Thursday Nov 10, 2016
LONDON: At least seven people were killed and around 50 injured on Wednesday when a London tram came off the tracks and tipped over.
One survivor recounted how a woman landed on top of him, adding that there was "blood everywhere" after the tram appeared to speed up before coming off the rails.
The incident happened before dawn at around 6:10am (0610 GMT) outside Croydon in south London as it negotiated a bend in the track.
The 42-year-old driver had been arrested on suspicion of manslaughter, British Transport Police said.
"Everyone just literally went flying," said Martin Bamford, 30, from Croydon, who was on the tram and recalled it "speeding up" before it derailed.
"There was a woman that was on top of me... I don´t think she made it at all. She wasn´t responsive."
Asked about the driver, Bamford said: "I asked him if he was okay. He said ´yeah´. I said to him ´what happened? ´ He said he thinks he blacked out."
Bamford was speaking outside Croydon University Hospital, where he was being treated for fractured or broken ribs.
Probes were under way to determine what caused the 300-tonne, two-car tram to derail and tip over onto its side.
The Rail Accident Investigations Branch said the tram derailed as it was negotiating a "sharp, left-hand curve" with a speed limit of 12 miles (19 kilometres) per hour.
A spokesman said: "Initial indications suggest that the tram was travelling at a significantly higher speed than is permitted."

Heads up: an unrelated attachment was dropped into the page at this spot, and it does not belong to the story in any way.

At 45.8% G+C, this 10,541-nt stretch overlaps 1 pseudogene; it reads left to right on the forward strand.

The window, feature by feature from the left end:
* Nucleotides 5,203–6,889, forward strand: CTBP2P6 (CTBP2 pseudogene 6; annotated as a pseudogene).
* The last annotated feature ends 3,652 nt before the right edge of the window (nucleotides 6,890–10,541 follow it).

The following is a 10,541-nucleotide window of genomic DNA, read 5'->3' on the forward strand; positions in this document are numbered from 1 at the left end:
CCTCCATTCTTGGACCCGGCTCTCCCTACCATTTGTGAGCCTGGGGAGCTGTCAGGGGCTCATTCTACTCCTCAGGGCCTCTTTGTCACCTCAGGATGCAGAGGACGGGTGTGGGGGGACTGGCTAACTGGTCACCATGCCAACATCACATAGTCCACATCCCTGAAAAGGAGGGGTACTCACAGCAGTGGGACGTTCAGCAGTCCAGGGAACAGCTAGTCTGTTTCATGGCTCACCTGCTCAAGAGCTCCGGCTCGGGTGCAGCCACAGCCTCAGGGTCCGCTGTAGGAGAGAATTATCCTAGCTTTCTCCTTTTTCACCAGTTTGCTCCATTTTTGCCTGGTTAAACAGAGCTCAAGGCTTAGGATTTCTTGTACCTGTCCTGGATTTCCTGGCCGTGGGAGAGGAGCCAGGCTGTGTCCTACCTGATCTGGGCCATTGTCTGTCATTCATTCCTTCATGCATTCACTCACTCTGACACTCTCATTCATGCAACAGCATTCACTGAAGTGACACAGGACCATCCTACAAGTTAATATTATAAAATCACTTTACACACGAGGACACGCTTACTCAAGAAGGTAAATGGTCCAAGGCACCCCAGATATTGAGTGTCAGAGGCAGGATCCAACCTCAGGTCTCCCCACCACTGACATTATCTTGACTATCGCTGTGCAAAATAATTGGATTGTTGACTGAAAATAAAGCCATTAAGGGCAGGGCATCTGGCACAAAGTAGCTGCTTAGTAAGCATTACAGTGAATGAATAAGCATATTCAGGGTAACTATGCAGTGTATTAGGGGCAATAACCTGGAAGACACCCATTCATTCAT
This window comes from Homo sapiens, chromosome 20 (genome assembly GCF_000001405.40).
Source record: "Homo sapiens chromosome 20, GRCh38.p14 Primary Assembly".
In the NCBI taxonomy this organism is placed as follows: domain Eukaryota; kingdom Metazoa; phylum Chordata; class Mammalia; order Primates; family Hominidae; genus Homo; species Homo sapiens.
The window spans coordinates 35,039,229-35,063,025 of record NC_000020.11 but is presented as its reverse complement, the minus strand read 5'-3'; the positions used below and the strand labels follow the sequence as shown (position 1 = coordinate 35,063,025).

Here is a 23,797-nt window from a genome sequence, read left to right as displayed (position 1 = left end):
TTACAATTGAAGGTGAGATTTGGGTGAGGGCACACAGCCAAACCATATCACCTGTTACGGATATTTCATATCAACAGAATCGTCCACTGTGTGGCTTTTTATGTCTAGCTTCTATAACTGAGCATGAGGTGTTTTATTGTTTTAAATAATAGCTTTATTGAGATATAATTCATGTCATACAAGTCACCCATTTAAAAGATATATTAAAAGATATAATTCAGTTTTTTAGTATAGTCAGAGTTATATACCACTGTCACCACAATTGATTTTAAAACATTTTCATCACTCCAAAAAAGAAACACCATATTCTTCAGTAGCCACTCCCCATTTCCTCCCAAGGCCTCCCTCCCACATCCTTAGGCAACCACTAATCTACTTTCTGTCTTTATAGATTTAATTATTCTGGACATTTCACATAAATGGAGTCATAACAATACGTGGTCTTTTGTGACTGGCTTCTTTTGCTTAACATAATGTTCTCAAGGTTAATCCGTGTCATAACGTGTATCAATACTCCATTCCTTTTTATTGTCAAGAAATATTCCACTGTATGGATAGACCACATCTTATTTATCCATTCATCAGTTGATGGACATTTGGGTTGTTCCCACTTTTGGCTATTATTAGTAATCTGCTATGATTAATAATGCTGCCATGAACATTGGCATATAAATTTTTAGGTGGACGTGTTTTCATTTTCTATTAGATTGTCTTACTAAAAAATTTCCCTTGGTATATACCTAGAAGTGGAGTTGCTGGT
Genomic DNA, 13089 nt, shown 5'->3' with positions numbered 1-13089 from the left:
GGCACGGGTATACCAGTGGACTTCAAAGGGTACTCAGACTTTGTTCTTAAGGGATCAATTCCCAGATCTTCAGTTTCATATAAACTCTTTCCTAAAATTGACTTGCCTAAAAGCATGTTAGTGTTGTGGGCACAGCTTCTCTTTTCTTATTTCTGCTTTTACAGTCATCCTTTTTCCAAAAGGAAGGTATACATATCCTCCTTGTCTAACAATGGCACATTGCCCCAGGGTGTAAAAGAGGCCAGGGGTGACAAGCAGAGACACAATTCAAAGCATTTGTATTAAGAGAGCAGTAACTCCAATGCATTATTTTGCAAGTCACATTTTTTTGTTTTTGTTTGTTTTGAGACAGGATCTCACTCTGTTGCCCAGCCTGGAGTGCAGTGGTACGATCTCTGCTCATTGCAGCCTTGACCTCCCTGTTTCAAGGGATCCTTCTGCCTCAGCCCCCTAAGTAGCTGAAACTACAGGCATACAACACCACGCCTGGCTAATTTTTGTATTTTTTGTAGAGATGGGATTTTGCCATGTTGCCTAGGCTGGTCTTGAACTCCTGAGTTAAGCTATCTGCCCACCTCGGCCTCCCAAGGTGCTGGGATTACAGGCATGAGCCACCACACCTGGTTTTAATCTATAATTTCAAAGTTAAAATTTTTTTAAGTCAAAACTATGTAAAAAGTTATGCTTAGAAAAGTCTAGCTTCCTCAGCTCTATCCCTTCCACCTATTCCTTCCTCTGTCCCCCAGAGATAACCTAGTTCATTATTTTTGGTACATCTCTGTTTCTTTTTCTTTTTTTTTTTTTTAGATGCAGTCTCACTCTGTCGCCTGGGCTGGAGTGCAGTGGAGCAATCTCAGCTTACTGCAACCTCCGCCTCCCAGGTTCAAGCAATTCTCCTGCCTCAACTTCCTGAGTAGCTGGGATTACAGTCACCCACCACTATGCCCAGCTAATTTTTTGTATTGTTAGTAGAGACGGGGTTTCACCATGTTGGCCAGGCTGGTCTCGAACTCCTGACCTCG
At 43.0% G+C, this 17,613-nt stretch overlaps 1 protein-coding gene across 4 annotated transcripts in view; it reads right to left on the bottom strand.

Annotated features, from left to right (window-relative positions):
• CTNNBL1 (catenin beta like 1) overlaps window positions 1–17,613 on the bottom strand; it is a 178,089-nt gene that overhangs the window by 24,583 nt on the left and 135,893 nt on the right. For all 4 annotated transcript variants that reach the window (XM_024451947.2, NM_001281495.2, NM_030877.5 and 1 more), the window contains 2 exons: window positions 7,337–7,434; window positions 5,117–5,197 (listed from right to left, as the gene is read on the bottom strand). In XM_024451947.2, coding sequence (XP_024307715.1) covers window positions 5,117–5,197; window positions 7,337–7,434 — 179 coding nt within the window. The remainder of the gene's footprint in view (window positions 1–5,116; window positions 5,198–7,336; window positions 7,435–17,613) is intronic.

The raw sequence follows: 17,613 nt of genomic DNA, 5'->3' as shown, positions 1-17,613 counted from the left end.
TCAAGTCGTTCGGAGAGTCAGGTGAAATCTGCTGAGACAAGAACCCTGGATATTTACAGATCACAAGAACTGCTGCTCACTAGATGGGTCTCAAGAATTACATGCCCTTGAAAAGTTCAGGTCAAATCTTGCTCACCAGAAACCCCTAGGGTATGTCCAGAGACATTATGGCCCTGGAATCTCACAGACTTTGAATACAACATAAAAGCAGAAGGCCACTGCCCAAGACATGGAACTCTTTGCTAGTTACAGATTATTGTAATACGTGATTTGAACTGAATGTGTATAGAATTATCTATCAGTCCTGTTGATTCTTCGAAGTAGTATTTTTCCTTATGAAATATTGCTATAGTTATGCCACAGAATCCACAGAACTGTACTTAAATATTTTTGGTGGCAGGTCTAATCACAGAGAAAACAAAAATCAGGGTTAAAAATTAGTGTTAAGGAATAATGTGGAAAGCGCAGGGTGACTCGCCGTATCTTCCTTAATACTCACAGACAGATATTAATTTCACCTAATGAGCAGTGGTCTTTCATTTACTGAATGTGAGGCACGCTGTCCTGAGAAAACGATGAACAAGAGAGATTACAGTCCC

Deputy Chief Constable Adrian Hanstock of the British Transport Police (BTP) indicated that the death toll could rise further.
"At least seven people have lost their lives as a result of this incident," he said in a statement.
"Our officers will continue to work tirelessly throughout the evening to formally identify them and provide care and support for their families.
"We expect to be at the scene for at least the next 24 hours, continuing searches and carrying out forensic examinations."
Local residents described hearing a loud bang and seeing the wounded being carried away on stretchers.
The London Ambulance Service said 51 patients had been taken to two local hospitals.
Several people were treated for minor injuries such as cuts and bruises at the scene.
Doctor Phil Moss, the clinical director of the emergency department at St George´s Hospital, said they treated 20 patients.
"The patients who have gone to the operating theatre will certainly be kept overnight if not for several days or even weeks," he said.
London Fire Brigade said it had been working to free several trapped people.
London´s only tram system, which opened in 2000, links several south London suburbs along 17 miles (28 kilometres) of track.
More than 27 million passengers used the service in 2015-16.